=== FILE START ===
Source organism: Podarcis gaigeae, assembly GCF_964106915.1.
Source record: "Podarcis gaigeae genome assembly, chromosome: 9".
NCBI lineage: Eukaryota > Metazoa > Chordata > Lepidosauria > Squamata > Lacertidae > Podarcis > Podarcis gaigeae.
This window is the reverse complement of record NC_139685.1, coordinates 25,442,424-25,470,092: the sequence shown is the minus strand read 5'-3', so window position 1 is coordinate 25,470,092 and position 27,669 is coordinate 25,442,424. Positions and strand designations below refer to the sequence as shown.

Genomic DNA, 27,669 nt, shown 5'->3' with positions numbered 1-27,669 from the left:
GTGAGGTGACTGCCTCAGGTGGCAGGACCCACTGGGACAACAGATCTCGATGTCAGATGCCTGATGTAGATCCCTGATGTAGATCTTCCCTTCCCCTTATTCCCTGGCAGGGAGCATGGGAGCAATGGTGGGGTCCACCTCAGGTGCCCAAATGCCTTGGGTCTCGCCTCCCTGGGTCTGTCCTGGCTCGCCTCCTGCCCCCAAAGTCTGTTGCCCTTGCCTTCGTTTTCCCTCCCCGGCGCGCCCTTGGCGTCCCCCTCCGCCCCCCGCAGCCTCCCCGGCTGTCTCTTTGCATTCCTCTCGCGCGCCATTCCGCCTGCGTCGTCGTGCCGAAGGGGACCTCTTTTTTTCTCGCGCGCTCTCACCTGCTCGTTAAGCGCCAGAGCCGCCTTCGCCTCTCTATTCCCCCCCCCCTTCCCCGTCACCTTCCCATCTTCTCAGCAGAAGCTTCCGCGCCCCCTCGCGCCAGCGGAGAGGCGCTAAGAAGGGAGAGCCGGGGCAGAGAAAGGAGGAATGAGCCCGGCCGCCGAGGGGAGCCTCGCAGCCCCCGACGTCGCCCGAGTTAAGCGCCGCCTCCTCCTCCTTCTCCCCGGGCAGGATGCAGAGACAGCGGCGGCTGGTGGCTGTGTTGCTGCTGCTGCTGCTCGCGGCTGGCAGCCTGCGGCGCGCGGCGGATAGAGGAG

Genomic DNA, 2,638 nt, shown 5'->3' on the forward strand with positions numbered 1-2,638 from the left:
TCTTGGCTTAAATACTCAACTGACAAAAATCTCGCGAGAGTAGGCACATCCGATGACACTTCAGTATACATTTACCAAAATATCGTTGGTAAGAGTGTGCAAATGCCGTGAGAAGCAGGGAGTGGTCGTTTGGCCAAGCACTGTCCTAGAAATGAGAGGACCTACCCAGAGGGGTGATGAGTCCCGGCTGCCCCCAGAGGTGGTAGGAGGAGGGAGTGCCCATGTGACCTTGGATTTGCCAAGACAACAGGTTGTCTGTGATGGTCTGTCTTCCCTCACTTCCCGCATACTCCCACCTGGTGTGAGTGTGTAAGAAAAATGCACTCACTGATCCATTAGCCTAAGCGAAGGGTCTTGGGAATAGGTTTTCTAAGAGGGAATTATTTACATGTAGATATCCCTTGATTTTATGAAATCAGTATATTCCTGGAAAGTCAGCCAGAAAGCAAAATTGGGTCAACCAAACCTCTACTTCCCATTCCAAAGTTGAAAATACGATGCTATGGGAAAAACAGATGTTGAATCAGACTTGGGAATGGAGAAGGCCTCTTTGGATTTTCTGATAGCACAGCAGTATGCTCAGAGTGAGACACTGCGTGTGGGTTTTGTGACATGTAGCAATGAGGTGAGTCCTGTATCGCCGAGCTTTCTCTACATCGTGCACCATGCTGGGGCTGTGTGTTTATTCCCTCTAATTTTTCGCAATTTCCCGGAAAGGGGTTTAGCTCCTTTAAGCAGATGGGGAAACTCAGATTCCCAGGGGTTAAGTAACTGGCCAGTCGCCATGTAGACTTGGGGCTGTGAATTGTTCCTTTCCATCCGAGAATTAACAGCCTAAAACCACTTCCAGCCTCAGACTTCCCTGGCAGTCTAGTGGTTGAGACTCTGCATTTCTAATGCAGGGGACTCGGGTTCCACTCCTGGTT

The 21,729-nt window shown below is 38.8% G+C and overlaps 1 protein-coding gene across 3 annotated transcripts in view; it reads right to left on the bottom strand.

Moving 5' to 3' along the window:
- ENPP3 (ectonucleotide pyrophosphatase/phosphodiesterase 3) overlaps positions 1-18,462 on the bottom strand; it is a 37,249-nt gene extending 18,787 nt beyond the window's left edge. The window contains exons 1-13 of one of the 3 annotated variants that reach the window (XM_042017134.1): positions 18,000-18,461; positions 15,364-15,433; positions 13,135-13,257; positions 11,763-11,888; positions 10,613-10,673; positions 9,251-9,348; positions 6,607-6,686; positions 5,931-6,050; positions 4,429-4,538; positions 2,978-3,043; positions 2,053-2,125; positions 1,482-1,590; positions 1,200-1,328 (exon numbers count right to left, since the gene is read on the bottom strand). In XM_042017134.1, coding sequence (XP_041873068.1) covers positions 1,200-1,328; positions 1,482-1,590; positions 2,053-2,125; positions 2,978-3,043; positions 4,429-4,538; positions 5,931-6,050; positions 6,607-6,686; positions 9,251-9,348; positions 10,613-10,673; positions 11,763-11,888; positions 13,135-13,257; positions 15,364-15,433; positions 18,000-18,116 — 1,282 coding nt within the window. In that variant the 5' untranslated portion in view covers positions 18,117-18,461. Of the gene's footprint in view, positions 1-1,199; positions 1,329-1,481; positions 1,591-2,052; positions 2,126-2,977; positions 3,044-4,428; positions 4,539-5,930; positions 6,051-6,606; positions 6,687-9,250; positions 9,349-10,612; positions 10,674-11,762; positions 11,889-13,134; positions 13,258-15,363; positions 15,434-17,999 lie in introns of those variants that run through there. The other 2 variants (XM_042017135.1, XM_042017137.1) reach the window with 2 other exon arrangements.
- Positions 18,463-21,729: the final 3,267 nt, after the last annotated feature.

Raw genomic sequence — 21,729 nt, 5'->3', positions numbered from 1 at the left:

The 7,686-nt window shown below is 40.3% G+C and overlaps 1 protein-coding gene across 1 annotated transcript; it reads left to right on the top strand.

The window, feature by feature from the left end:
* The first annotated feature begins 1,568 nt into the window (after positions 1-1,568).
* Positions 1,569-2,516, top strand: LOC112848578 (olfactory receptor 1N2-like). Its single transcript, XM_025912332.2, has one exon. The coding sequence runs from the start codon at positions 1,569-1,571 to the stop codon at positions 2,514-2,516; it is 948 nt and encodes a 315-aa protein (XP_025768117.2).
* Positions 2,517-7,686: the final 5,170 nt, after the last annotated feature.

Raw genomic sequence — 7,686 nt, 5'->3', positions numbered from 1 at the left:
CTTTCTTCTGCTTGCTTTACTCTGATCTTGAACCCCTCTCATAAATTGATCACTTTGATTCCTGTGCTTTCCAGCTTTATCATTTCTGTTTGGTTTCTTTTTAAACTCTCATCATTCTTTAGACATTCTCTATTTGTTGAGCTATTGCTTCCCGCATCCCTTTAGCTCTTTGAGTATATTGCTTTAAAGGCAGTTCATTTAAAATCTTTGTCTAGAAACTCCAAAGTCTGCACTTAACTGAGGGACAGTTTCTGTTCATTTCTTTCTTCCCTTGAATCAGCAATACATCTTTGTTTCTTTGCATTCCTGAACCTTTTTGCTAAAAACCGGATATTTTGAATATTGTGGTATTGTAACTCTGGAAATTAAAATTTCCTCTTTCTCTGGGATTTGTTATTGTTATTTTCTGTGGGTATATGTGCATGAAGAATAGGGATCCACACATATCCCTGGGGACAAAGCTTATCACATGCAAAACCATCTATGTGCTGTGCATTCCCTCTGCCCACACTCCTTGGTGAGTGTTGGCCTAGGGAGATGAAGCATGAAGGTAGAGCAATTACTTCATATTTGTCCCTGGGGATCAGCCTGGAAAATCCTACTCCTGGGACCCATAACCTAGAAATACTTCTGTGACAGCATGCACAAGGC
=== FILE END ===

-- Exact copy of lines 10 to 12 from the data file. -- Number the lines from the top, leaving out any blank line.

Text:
Moving 5' to 3' along the window:
- ENPP3 (ectonucleotide pyrophosphatase/phosphodiesterase 3) overlaps positions 1-18,462 on the bottom strand; it is a 37,249-nt gene extending 18,787 nt beyond the window's left edge. The window contains exons 1-13 of one of the 3 annotated variants that reach the window (XM_042017134.1): positions 18,000-18,461; positions 15,364-15,433; positions 13,135-13,257; positions 11,763-11,888; positions 10,613-10,673; positions 9,251-9,348; positions 6,607-6,686; positions 5,931-6,050; positions 4,429-4,538; positions 2,978-3,043; positions 2,053-2,125; positions 1,482-1,590; positions 1,200-1,328 (exon numbers count right to left, since the gene is read on the bottom strand). In XM_042017134.1, coding sequence (XP_041873068.1) covers positions 1,200-1,328; positions 1,482-1,590; positions 2,053-2,125; positions 2,978-3,043; positions 4,429-4,538; positions 5,931-6,050; positions 6,607-6,686; positions 9,251-9,348; positions 10,613-10,673; positions 11,763-11,888; positions 13,135-13,257; positions 15,364-15,433; positions 18,000-18,116 — 1,282 coding nt within the window. In that variant the 5' untranslated portion in view covers positions 18,117-18,461. Of the gene's footprint in view, positions 1-1,199; positions 1,329-1,481; positions 1,591-2,052; positions 2,126-2,977; positions 3,044-4,428; positions 4,539-5,930; positions 6,051-6,606; positions 6,687-9,250; positions 9,349-10,612; positions 10,674-11,762; positions 11,889-13,134; positions 13,258-15,363; positions 15,434-17,999 lie in introns of those variants that run through there. The other 2 variants (XM_042017135.1, XM_042017137.1) reach the window with 2 other exon arrangements.
- Positions 18,463-21,729: the final 3,267 nt, after the last annotated feature.